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Nanotechnology Integrated in the Development of a New Clothing Material

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Karandeep Virdi

In recent years, the textile industry has witnessed a healthy growth rate. The evolution of technology coupled with growing awareness regarding these advancements have gradually made a strong impact on the textile market. Smart textiles have slowly started to establish itself in the market by incorporating technology that offers the wearer increased functionality. The demand for several smart textile products is on the rise worldwide owing to the expanding application base in the end user industries. The major share of demand comes from industrial sectors including, military & defense and healthcare. A recent report published by Allied Market Research offers significant insights related to the smart textiles market such as the market share, size and growth. Further, the current trends, growth opportunities and technological advancements are also discussed in the report.

Engineers discover plastic clothing that cools skin

Research and development activities have assisted the growth of the textile industry. Researchers, engineers, and scientists are constantly seeking and discovering innovative and cost-effective solutions in the textile sector.

Researchers and engineers at the Stanford University have developed a cost-effective plastic material that cools the wearer. This will reduce the need for energy-consuming air conditioning. According to the researchers who formulated the new clothing material, it has the potential to form the basis for garments that keeps people cool in hot climatic conditions without air conditioning. Yi Cui, associate professor, material science and engineering, Stanford, said,” If you can cool the person rather than the building where they work or live, that will save energy.”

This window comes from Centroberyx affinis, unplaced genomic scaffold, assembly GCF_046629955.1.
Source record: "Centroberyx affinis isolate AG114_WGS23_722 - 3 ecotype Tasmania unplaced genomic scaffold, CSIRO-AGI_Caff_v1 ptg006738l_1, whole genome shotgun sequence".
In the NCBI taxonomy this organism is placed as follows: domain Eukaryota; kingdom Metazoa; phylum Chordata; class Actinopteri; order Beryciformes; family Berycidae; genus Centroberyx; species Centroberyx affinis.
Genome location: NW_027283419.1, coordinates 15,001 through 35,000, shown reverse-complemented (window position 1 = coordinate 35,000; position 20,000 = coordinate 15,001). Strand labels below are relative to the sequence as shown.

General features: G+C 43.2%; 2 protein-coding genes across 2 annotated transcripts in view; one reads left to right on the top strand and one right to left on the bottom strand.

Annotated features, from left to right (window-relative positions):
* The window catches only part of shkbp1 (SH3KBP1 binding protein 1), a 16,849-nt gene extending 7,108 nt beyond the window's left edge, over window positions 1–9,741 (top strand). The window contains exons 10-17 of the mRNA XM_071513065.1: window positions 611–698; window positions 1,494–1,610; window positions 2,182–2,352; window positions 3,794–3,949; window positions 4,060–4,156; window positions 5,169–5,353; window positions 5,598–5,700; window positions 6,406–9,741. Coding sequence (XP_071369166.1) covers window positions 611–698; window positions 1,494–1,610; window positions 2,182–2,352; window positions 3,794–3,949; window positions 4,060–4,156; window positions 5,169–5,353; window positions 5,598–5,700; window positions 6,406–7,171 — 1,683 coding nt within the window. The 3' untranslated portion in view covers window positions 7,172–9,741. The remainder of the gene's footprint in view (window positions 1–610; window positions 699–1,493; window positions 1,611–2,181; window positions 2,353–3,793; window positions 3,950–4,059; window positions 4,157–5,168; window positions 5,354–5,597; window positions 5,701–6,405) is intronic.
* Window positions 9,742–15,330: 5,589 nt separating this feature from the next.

The newly developed material enables the body to discharge heat in a couple of ways that will reduce the temperature by around 4 degrees Fahrenheit. The wearer will feel cooler than wearing cotton clothing. The group of researchers at Stanford, integrated nanotechnology, chemistry and photonics that provides polythene the properties of the clingy plastic that is used as kitchen wrap. Further, it facilitates thermal radiation, water and air to pass through and is opaque to visible light. The easier part was enabling infrared radiation to go through the material as it is the characteristic of the polyethylene food wrap. The research team at Stanford faced several difficulties in the entire process. However, they efficiently tackled every issue step by step.

Initially, the researchers discovered a variant of polyethylene that is widely used to make batteries. It has a specific nanostructure which is opaque to light and transparent to infrared radiation that allows heat escape the body. This offered a robust base material which that is opaque to visible light. Further, the engineers modified the industrial polyethylene by treating it with benign chemicals to allow water vapor molecules that evaporate through the nanopores in the plastic. The success with the initial processes offered the team a single-sheet material that complied with the three standard criteria for cooling fabric.

The research team is reluctantly working on the different details of the material such as adding more colors, texture and cloth-like characteristics to the material. Cui said, that if one wants to make textile, manufacturing should be cost-effective and efficient.

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